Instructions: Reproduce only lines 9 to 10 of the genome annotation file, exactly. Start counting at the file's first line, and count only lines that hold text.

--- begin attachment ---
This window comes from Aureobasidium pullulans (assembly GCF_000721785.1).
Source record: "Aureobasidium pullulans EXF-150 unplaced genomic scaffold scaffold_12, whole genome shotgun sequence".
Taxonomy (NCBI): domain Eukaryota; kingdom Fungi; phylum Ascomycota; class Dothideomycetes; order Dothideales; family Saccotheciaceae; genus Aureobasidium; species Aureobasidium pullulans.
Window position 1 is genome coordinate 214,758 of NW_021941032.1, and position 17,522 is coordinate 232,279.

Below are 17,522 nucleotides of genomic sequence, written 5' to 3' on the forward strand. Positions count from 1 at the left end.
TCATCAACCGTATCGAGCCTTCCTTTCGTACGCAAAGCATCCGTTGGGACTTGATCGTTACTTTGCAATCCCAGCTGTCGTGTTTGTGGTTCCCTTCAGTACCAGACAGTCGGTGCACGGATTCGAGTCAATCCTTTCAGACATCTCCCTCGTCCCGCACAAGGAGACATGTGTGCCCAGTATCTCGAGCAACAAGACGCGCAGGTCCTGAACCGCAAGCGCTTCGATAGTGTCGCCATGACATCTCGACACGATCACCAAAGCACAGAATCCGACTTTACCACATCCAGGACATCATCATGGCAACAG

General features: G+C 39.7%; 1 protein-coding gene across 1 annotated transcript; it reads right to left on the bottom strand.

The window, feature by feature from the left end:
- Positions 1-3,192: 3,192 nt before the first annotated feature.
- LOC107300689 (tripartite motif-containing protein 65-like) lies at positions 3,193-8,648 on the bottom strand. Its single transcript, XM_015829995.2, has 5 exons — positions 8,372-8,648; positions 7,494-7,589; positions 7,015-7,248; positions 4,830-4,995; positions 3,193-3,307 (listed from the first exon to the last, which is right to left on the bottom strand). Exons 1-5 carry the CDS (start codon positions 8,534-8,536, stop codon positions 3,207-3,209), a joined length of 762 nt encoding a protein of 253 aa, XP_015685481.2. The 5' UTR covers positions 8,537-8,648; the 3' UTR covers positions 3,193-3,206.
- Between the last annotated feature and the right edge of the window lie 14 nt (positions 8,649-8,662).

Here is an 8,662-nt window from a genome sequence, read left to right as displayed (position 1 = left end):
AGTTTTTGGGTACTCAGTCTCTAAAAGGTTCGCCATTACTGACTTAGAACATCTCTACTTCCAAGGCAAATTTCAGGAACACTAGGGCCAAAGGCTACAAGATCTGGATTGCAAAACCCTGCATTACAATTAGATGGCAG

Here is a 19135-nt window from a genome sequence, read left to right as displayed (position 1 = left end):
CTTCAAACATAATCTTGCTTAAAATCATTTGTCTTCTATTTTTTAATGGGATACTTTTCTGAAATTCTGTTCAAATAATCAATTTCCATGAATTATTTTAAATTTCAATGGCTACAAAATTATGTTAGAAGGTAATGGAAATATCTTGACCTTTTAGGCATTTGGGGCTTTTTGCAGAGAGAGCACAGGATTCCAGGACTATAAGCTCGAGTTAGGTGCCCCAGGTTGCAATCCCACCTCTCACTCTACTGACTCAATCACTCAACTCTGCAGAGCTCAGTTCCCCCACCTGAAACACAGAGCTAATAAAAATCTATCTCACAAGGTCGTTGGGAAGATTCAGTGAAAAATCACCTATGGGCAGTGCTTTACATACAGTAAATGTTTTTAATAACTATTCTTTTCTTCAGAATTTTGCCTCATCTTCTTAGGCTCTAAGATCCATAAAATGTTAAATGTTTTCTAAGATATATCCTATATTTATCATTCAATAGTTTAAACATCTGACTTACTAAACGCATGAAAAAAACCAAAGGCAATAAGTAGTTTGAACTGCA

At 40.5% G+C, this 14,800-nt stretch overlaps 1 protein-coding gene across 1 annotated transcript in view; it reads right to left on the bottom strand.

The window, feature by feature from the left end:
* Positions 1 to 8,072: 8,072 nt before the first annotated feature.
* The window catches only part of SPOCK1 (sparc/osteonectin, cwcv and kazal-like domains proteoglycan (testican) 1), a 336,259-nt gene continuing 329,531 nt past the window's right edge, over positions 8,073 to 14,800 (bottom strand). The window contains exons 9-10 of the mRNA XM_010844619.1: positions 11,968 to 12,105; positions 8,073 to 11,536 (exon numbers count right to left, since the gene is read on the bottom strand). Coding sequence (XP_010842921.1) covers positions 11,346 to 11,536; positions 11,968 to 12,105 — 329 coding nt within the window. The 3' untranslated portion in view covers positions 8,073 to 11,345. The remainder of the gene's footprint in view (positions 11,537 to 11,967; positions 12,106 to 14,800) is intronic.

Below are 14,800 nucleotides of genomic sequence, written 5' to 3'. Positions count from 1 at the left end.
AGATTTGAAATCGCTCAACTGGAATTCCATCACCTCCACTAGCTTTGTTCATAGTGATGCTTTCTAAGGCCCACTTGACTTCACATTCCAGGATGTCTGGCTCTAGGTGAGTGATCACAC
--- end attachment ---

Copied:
- Positions 1-3,192: 3,192 nt before the first annotated feature.
- LOC107300689 (tripartite motif-containing protein 65-like) lies at positions 3,193-8,648 on the bottom strand. Its single transcript, XM_015829995.2, has 5 exons — positions 8,372-8,648; positions 7,494-7,589; positions 7,015-7,248; positions 4,830-4,995; positions 3,193-3,307 (listed from the first exon to the last, which is right to left on the bottom strand). Exons 1-5 carry the CDS (start codon positions 8,534-8,536, stop codon positions 3,207-3,209), a joined length of 762 nt encoding a protein of 253 aa, XP_015685481.2. The 5' UTR covers positions 8,537-8,648; the 3' UTR covers positions 3,193-3,206.